pdf 05. Systematics of the Protobothrops jerdonii complex (Serpentes, Viperidae, Crotalinae) inferred from morphometric data and molecular phylogeny


Open Access

pp. 85-96
Authors: Guo, Peng; Malhotra, Anita; Li, Cao; Creer, Simon; Pook, Catharine E. & Wen, Tao

Abstract: Although the systematics of Protobothrops is well resolved at the interspecific level, the intraspecific taxonomy and geographical boundaries of P. jerdonii are still controversial. In the present work, based on a combination of multivariate morphometric analysis and molecular phylogeny, the intra-specific relationships among lineages of P. jerdonii, as well as the relationship between P. jerdonii and P. xiangchengensis, were explored. Both parsimony and Bayesian inference showed that P. xiangchengensis was nested within P. jerdonii. Specimens of P. jerdonii fell into three distinct clades, but relationships among these three clades, and with P. xiangchengensis, were not well resolved. Morphometric trait analysis could not reveal distinct clusters among P. jerdonii, but P. xiangchengensis was shown to be significantly different from all P. jerdonii specimens. Colour pattern differences among P. jerdonii populations do not correspond to mitochondrial clades. Taking the results of the morphological comparison and molecular analysis into consideration, we affirm the validity of P. xiangchengensis, and suggest that P. jerdonii should be considered a monotypic species.


pdf 06. A new, but probably extinct, species of Cnemidophorus (Squamata, Teiidae) from Uruguay


Open Access

pp. 97-105
Authors: Cabrera, Mario R. & Carreira, Santiago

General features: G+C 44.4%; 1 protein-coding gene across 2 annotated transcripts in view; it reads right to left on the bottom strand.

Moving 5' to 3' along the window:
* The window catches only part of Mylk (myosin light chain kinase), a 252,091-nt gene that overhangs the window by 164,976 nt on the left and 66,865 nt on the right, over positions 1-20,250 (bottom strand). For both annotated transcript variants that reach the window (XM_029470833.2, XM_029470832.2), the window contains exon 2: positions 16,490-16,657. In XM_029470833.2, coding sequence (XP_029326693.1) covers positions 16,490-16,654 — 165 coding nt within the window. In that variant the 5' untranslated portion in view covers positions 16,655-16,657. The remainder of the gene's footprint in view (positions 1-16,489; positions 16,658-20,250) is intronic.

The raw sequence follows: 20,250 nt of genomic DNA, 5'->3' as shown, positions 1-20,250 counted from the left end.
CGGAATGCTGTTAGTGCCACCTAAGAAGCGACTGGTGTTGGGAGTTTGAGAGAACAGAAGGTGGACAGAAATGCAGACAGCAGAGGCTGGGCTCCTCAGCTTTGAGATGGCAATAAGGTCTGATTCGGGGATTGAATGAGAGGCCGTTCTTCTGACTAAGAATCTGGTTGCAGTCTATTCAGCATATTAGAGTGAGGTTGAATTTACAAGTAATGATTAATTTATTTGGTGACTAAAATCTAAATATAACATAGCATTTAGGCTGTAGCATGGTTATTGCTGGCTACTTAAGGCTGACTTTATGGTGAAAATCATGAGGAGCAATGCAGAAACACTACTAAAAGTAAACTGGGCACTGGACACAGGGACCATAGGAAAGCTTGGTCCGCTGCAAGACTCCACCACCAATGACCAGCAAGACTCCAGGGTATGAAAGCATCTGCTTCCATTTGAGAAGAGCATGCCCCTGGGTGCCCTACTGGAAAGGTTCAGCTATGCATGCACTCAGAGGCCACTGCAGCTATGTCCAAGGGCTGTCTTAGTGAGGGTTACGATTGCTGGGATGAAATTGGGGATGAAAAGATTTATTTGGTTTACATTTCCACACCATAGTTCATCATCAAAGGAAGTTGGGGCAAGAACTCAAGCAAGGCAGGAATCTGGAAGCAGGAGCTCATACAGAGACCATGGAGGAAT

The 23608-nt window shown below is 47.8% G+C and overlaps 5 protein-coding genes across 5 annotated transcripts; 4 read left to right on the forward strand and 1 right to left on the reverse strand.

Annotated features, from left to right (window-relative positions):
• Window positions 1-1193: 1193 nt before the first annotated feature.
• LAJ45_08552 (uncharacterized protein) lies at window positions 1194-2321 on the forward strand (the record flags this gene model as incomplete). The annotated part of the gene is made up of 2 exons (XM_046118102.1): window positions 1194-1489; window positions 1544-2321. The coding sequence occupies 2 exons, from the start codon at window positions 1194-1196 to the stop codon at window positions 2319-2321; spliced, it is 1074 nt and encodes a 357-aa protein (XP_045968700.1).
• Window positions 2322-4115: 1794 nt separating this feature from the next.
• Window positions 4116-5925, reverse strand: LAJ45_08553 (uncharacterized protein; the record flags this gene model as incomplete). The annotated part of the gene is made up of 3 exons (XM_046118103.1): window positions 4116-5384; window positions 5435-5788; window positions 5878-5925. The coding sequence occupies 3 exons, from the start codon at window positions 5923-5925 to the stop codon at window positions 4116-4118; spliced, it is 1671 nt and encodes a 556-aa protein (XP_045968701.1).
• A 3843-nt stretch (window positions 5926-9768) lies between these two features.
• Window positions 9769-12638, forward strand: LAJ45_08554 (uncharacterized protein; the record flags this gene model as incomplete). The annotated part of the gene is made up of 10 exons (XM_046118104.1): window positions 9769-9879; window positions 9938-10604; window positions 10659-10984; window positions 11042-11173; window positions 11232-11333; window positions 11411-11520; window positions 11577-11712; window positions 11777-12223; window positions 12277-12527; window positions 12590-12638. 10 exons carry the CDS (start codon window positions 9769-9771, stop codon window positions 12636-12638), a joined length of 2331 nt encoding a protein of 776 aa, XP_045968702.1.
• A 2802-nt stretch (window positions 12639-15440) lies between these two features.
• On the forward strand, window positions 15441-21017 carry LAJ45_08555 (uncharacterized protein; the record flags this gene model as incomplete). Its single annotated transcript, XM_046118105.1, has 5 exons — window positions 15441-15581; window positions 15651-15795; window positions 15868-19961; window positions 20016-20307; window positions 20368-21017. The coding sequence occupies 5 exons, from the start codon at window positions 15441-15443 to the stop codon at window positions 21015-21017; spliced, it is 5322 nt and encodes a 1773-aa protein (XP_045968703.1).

Abstract: A new species of Cnemidophorus related to the lacertoides group is described. The new taxon is distinguished from all other species of the genus by the following combination of character states: 81–98 granular dorsal scales across midbody; 201–206 dorsal scales along midline from nape to rump in males, 208–229 in females; 10 longitudinal rows of ventral scales in both sexes; 19–22 femoral pores in total; 13–15 subdigital lamellae under fourth finger, 20–25 lamellae under fourth toe; 3–4 supraoculars on each side; reduced expression of the “lacertoides pattern”, which may be absent and replaced by a broad greenish mid-dorsal stripe on a brownish-grey background; ventral surfaces of head, body, limbs and tail pearly white, with the most lateral ventral scales of the body completely dark along the belly. The new species also exhibits some anatomical differences from its most closest related species, C. lacertoides. The hyobranchial apparatus of Cnemidophorus new sp. has a pair of short cartilaginous second ceratobranchials, articulated behind the basihyal–first ceratobranchial joint. This structure is absent in the hyobranchial apparatus of C. lacertoides sensu stricto which, moreover, has hypohyals that are relatively longer than in the new species. The new taxon is known only from the type locality, Cabo Polonio, Rocha Department, on the Atlantic coast of Uruguay, in a habitat of rocky grassland. Records of individuals are lacking from three decades to date and detailed field surveys in recent years in search of the lizard were unfruitful. We assume that this taxon is probably extinct. The pressure of increased human presence on the limited suitable habitat in the Cabo Polonio region could have caused its extinction.


pdf 07. Growth rings in young turtles Emys orbicularis – marking is the only reliable criterion for distinguishing between wild and headstarted animals


Open Access

pp. 107-109
Authors: Mitrus, Sławomir

Abstract: In 2006, 11 wild and 16 headstarted European pond turtles Emys orbicularis, that hatched in the years 1997–2001 and were marked during previous studies, were recaptured in central Poland. Wild turtles produced one growth ring per year, although variations were observed in headstarted individuals. Some headstarted turtles presented a pattern in which some of the growth rings were composed of false rings. Such a pattern was not observed in wild individuals. However, the growth ring pattern alone is not a reliable criterion for distinguishing between wild and headstarted turtles after being released into the wild.